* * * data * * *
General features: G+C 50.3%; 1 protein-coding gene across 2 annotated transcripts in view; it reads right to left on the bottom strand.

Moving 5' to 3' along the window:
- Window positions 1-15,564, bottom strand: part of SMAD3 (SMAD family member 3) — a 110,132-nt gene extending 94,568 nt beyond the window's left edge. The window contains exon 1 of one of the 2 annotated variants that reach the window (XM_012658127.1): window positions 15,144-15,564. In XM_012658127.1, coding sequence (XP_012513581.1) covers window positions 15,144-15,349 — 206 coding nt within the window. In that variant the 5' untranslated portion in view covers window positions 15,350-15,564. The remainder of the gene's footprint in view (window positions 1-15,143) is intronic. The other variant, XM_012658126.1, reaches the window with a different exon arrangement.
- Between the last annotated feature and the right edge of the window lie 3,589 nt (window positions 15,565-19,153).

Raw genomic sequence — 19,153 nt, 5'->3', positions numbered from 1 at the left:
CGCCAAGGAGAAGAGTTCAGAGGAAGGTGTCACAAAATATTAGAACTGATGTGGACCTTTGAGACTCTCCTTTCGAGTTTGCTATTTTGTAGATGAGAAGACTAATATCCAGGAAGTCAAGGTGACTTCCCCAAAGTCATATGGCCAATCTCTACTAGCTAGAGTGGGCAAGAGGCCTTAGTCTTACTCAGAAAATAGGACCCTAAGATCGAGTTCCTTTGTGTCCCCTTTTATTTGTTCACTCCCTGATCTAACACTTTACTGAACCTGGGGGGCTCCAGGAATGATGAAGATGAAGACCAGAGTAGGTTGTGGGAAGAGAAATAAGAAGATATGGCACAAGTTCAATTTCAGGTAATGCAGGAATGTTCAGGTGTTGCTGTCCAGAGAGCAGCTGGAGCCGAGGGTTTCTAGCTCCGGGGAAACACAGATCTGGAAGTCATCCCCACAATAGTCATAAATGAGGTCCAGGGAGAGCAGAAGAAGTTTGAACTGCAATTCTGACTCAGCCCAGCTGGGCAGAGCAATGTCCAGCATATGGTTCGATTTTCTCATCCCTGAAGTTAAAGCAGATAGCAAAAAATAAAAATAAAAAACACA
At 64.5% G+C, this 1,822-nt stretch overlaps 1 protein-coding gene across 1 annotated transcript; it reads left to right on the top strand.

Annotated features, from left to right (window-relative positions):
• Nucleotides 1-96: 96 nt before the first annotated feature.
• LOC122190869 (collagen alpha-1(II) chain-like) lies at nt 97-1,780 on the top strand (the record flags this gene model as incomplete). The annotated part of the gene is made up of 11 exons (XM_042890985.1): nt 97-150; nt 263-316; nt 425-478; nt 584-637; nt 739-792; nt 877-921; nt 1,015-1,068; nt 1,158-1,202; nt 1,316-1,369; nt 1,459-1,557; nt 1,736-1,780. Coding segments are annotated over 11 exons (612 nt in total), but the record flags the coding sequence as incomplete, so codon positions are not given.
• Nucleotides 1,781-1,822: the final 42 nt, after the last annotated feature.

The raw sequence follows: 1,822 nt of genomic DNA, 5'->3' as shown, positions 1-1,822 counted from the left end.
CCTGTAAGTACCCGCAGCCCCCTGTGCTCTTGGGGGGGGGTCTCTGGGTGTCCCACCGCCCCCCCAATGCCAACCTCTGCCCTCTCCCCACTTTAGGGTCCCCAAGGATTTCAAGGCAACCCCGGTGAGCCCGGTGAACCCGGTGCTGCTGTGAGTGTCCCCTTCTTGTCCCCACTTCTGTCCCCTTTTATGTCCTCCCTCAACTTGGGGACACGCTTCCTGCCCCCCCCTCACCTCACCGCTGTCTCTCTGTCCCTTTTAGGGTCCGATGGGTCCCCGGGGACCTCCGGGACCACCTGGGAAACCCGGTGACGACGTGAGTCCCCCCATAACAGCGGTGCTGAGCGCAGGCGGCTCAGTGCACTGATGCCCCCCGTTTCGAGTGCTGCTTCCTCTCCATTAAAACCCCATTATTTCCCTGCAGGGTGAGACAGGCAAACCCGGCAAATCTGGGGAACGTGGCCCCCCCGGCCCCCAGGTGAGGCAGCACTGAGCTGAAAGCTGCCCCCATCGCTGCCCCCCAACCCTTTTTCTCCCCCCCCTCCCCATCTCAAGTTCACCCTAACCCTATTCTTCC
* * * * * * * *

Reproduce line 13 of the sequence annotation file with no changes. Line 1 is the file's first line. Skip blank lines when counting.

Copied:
CCTGTAAGTACCCGCAGCCCCCTGTGCTCTTGGGGGGGGGTCTCTGGGTGTCCCACCGCCCCCCCAATGCCAACCTCTGCCCTCTCCCCACTTTAGGGTCCCCAAGGATTTCAAGGCAACCCCGGTGAGCCCGGTGAACCCGGTGCTGCTGTGAGTGTCCCCTTCTTGTCCCCACTTCTGTCCCCTTTTATGTCCTCCCTCAACTTGGGGACACGCTTCCTGCCCCCCCCTCACCTCACCGCTGTCTCTCTGTCCCTTTTAGGGTCCGATGGGTCCCCGGGGACCTCCGGGACCACCTGGGAAACCCGGTGACGACGTGAGTCCCCCCATAACAGCGGTGCTGAGCGCAGGCGGCTCAGTGCACTGATGCCCCCCGTTTCGAGTGCTGCTTCCTCTCCATTAAAACCCCATTATTTCCCTGCAGGGTGAGACAGGCAAACCCGGCAAATCTGGGGAACGTGGCCCCCCCGGCCCCCAGGTGAGGCAGCACTGAGCTGAAAGCTGCCCCCATCGCTGCCCCCCAACCCTTTTTCTCCCCCCCCTCCCCATCTCAAGTTCACCCTAACCCTATTCTTCC